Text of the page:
Clutter is a problem for nearly everyone – one many of us have been trying to solve for years, often by using the latest organizational tool or system.
If you’re like me, you’ve found that no tool really cuts it, and the only thing that has any real impact long term is getting rid of stuff. That’s often easier said than done, so to help, I’d like to introduce you to Peter Walsh and his amazing book, It’s All Too Much: An Easy Plan for Living a Richer Life with Less Stuff.
The great thing about this book is that all of the title claims are actually true – the plan is easy, he offers many concrete tools for getting rid of stuff, and he provides incredible motivation – living a richer life. The best part is that he does not focus on organizing the stuff – he doesn’t recommend a more comprehensive kit for scrapbooking supplies, for example.
Instead, he focuses on creating a vision for your life first, then seeing how your home and stuff supports that.
“The key to getting – and staying – organized is to look beyond the stuff and imagine the life you could be living,” he says as his first advice. He’s very much like a life coach in that he begins with creating a vision for your ideal life. Not where you are necessarily receiving an award at the VMAs, but your own ideal life.
When you have some idea what that might look like, you start asking additional questions about how you would live this life, like how you spend your time, how you use your home, how you interact with your family, etc. Once you have a basic idea, you then imagine your ideal living space from the view of your ideal life.
I have been working to reduce clutter for more than ten years now, and despite having maybe 10% of the clutter I did then, this exercise still floored me. I can imagine how much easier my entire stuff-reduction ‘journey’ would have been with this starting point!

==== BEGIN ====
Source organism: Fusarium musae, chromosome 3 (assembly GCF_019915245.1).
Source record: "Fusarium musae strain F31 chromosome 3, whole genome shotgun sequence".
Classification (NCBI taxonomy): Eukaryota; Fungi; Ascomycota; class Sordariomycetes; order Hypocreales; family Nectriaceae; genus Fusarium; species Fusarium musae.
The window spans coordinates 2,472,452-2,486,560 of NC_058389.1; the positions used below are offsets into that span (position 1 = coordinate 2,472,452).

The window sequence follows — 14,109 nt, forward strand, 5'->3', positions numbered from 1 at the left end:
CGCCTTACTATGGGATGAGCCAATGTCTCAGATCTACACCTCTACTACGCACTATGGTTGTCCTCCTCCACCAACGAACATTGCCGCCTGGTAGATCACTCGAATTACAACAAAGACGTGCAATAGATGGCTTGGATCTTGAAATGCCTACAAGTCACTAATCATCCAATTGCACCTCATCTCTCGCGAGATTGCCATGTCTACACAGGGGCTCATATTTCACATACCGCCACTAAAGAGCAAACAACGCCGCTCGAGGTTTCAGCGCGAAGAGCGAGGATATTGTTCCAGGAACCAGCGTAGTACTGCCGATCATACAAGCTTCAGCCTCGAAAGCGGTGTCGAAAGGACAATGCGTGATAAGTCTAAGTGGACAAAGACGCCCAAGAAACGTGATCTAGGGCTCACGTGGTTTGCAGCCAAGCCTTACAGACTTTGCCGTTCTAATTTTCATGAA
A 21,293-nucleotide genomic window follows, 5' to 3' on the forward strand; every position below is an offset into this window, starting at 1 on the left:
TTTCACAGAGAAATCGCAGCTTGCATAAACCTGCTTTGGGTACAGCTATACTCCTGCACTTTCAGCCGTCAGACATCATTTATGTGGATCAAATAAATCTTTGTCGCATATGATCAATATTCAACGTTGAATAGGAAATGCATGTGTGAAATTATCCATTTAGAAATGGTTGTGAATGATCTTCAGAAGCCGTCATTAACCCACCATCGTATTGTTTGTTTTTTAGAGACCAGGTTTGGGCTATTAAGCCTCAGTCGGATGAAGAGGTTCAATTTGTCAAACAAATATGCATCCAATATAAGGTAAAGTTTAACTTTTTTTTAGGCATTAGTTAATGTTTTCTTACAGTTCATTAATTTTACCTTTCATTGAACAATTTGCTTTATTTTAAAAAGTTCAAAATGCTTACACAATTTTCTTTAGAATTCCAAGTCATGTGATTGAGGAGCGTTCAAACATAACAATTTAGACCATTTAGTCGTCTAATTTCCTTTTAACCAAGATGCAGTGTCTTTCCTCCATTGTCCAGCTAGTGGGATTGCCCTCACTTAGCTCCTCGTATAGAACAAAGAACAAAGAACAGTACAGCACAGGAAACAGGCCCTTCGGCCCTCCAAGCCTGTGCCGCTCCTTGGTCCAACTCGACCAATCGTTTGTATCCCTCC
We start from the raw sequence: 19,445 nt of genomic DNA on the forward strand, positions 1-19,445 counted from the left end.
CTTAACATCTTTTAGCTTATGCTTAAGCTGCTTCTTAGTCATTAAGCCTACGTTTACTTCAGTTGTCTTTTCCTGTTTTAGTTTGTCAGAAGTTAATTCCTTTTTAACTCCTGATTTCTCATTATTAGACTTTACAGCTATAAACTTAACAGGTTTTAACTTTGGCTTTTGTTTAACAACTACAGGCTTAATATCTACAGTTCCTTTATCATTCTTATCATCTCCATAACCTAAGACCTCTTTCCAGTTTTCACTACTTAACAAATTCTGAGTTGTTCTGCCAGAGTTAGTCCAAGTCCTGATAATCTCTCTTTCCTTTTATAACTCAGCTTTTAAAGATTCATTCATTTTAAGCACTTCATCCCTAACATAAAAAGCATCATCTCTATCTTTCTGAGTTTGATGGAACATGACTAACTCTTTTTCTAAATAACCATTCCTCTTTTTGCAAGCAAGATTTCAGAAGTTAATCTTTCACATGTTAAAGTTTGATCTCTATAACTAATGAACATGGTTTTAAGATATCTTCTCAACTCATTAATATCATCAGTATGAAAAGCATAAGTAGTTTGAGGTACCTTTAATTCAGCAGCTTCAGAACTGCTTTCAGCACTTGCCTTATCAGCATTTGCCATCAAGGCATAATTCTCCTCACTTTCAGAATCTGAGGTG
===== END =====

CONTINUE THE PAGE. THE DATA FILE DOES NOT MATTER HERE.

In order to help with visioning your ideal home, check out this sampling of the questions Walsh offers:
Does this house look the way I want it to look?
Does this house feel like a home to me?
How do I feel when I come home to this place?
How do I want to feel when I come home to this place?
What is this room’s function now?
What is the function I want it to have?
In the ideal version of my current home, my dining room/home office would be a sanctuary where I could set the table for a beautiful meal or begin writing this blog with a sense of peace and purpose. In reality, I lamented not having my laptop charged enough to head to Panera to write this post, because the dining room/office is where all of my clutter collects and I wanted to write this without staring at a cluttered desk. The sad, sad irony.
The upside is that reading this book is helping me to see why my office is the way it is, and what I can do to fix it. Peter Walsh comes across as a very kind and compassionate man who does not judge his clients or his readers. Instead, he offers real solutions to very complicated problems, and gentle encouragement to remember what really brings us joy in life. I highly recommend this book to anyone with issues with clutter – from very mild to severe, I think he can help you. He’s certainly helping me!
Which room is your biggest clutter challenge? Leave a comment and share it with us.
To give you a taste of the tangible tips in It’s All Too Much, I’ve prepared a single sheet with a few of Peter’s ideas for dealing with clothes. You can get it here: It’s All Too Much: Clothes Advice. Enjoy! If you’d like access to my full library of tools and guided audios, sign up for my newsletter below.